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Chains, dispelling the myths

Ok, lets talk chains for a minute here...and not the fancy gold chains that Kelsow wore back in his 80's Disco phase. We're talking motorcycle chain here. Chain drives are something that we all must live with, but are often (in fact normally...) misunderstood. I apologize in advance for the length of this dissertation, but it's the only way I know to make it clear. If you suffer any attention deficit disorders, please feel free to stop and grab a coffee at any stage.

First thing to understand is how to adjust your chain. I'm not talking about the mechanics of loosening the axle and such, as if you haven't gotten that far yet, please stop reading now and go to your local bike shop for ALL service. How tight a chain should be is determined by the geometry of your given bike. When in doubt, READ THE MANUAL. Never mind what anyone else with a different bike is doing, as the geometry of theirs may be very different from your. What's right for one is not necessarily right for all. The owner's manual will give you the manufacturer's recommended tension for your model.

If you do not have a manual, or want to understand how they achieve this mysterious number, I'll briefly roll it out for you. As the suspension compresses the swingarm travels in an arc around the swingarm pivot at the frame. If our front sprocket was located precisely at this pivot all our tensioning issues would be easy, but it's not. As the swingarm travels through its path, the relationship in length between the center of the front sprocket and the rear axle (center of rear sprocket) varies. This means the chain is getting tighter and looser as the suspension travels through it's range. The position of the front sprocket in relation to the swingarm pivot is the key here and what will make one bike's ideal tension different from others.

To accurately measure correct tension, you need to remove the shock and move the swingarm through its range seeking the point of greatest tension in the chain. At this point there should be about 1/2-3/8" of slack in the chain from center (center being a straight edge running from the front to rear sprocket).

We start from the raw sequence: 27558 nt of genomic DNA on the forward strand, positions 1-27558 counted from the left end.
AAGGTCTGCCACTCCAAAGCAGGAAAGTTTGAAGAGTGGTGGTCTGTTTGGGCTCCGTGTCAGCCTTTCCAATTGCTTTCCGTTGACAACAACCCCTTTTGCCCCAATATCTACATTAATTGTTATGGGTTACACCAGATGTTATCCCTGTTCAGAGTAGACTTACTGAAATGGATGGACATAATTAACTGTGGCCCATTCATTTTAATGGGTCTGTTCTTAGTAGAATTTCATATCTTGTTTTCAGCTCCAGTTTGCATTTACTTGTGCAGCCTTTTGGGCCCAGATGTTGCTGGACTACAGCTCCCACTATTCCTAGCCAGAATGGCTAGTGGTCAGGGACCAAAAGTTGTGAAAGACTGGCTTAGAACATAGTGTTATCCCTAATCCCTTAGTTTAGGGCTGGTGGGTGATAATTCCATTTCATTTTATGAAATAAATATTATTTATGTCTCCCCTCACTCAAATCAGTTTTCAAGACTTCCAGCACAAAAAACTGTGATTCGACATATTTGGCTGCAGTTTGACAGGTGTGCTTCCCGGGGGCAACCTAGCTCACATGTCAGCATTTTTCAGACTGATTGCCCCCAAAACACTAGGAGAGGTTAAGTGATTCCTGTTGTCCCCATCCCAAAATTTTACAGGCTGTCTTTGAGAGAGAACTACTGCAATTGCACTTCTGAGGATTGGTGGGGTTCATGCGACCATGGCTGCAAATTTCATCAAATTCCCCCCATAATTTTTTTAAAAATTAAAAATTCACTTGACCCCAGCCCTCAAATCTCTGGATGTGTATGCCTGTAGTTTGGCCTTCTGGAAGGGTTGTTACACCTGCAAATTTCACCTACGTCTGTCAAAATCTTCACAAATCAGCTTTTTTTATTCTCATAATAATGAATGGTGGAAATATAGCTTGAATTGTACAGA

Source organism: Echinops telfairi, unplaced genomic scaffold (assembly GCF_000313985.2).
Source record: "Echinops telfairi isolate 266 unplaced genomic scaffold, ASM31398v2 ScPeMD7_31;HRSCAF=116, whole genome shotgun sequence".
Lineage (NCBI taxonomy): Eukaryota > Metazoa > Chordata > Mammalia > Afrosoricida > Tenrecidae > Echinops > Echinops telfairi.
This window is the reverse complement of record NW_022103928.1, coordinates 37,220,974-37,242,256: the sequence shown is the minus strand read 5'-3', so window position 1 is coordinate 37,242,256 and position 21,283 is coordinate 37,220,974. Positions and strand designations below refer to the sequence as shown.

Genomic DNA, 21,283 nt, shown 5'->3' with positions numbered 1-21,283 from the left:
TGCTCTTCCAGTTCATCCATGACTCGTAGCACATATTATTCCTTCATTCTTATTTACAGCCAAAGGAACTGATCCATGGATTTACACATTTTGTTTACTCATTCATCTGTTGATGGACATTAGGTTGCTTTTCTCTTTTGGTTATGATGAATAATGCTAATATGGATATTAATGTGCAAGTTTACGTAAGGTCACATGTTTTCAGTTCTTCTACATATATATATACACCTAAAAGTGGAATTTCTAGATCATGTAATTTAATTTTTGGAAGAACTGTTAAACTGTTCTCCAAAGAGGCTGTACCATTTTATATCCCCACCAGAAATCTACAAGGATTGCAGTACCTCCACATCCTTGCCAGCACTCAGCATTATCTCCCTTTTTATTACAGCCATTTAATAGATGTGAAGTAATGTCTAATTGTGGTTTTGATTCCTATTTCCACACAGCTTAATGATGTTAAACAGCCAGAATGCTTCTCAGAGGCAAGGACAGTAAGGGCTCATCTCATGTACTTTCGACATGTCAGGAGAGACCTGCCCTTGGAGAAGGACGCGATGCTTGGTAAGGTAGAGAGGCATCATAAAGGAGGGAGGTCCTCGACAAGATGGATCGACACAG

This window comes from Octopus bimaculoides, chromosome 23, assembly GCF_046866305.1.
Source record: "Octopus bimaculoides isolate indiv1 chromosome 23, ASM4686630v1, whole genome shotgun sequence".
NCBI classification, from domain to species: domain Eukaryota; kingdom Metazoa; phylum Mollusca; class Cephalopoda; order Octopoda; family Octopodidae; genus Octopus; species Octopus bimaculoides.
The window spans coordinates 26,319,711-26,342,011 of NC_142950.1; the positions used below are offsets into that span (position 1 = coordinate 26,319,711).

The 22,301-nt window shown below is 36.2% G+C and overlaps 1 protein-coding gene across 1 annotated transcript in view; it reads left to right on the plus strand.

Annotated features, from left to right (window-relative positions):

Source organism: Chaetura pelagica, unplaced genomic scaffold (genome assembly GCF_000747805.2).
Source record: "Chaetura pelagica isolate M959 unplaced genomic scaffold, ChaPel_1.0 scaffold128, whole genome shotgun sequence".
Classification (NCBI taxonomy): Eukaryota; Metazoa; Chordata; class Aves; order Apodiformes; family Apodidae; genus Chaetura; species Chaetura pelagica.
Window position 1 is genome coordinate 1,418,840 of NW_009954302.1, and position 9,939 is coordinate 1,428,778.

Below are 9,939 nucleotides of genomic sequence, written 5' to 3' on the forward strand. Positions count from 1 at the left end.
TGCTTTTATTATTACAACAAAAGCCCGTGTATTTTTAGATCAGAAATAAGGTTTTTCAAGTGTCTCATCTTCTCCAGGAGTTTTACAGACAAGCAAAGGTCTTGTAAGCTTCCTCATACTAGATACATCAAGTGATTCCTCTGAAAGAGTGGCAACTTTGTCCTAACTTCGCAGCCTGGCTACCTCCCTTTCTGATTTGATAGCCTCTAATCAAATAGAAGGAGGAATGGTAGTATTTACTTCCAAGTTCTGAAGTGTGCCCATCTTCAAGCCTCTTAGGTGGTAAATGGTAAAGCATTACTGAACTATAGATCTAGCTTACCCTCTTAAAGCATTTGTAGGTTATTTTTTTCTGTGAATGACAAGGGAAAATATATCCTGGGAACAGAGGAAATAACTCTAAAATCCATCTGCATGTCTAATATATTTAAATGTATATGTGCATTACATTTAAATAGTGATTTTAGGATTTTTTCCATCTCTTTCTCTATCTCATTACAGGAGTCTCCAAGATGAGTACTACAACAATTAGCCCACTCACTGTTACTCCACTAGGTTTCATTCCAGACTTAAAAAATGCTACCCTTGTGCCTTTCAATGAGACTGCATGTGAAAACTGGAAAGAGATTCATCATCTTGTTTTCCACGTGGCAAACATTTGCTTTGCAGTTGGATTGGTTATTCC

Now that we've adjusted the chain, how do we know when it's worn out? Well, there's lots of backyard methods...pulling chain off rear sprocket, removing it and looking for how much bend you can put on it sideways, etc. Well, I'm here to tell you the right way to do it and the only truly accurate way to tell.

Chains are made to a specific pitch (that's the 520 part of the chain size). What is critical is the distance from pin to pin. Contrary to popular opinion, chains do not stretch. They can potentially, but no dirtbike is going to be capable of stretching that steel link...even KLRs. What really happens is the pin wears against the bushing it ride on, this makes the chain appear longer, as the pin to pin distance increases with this wear. As this wear occurs and the pitch changes accordingly, the loads on the sprocket teeth dramatically change. This is the hooking you will see on worn sprocket teeth. That wear (hooking) is because the chain has worn and no longer has the pitch to precisely match the sprocket teeth, so it start to wear it's own into the sprocket. A hooked sprocket is a sure sign your chain is dead. If you monitor it closely for the very first signs of sprocket wear, it can also tell you when it's time to change chains, before the sprocket is destroyed...and yes, you can change chains without changing sprockets, as long as you do it before the sprocket is worn out of pitch. Remember its pitch is what makes the difference.

So, with that little tidbit of knowledge, we measure the chain. Count out 10 pins, starting at zero (0, 1, 2...10). Now tension the chain. An easy way is to put the bike in gear and roll back on the tire. Measure the distance from the 0 pin to the 10 pin. Write it down. One a brand new 520 chain, that measurement will be 15.875mm Once your chain reaches a measurement of 161.925mm, or 2% over it's original length, it's time to get ready to buy a new one. The measurement should also be taken at several places in the chain to ensure consistency. If you carefully monitor this measurement through the life of your chain and sprockets you will find that your sprocket will likely rarely show wear and maybe reused responsible with the new chain. If you let it go too far, you'll be buying sprockets too.